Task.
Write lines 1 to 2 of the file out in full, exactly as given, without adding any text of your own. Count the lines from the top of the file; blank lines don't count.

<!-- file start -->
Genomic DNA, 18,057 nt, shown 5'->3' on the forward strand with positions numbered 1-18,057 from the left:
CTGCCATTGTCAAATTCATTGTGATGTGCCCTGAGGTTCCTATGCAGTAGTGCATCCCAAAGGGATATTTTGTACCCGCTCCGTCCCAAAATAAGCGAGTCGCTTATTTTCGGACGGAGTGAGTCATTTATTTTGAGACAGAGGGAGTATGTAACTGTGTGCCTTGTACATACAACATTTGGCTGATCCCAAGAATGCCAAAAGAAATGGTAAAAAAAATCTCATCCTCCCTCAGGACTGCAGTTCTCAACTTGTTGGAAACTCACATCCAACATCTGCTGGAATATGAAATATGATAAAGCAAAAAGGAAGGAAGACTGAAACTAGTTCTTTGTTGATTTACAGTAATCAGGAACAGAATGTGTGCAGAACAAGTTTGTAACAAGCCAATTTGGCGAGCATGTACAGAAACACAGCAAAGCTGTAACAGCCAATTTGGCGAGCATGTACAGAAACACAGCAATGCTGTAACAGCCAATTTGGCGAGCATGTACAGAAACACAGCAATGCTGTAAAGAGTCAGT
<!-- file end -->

Genomic DNA, 18,057 nt, shown 5'->3' on the forward strand with positions numbered 1-18,057 from the left:
CTGCCATTGTCAAATTCATTGTGATGTGCCCTGAGGTTCCTATGCAGTAGTGCATCCCAAAGGGATATTTTGTACCCGCTCCGTCCCAAAATAAGCGAGTCGCTTATTTTCGGACGGAGTGAGTCATTTATTTTGAGACAGAGGGAGTATGTAACTGTGTGCCTTGTACATACAACATTTGGCTGATCCCAAGAATGCCAAAAGAAATGGTAAAAAAAATCTCATCCTCCCTCAGGACTGCAGTTCTCAACTTGTTGGAAACTCACATCCAACATCTGCTGGAATATGAAATATGATAAAGCAAAAAGGAAGGAAGACTGAAACTAGTTCTTTGTTGATTTACAGTAATCAGGAACAGAATGTGTGCAGAACAAGTTTGTAACAAGCCAATTTGGCGAGCATGTACAGAAACACAGCAAAGCTGTAACAGCCAATTTGGCGAGCATGTACAGAAACACAGCAATGCTGTAACAGCCAATTTGGCGAGCATGTACAGAAACACAGCAATGCTGTAAAGAGTCAGT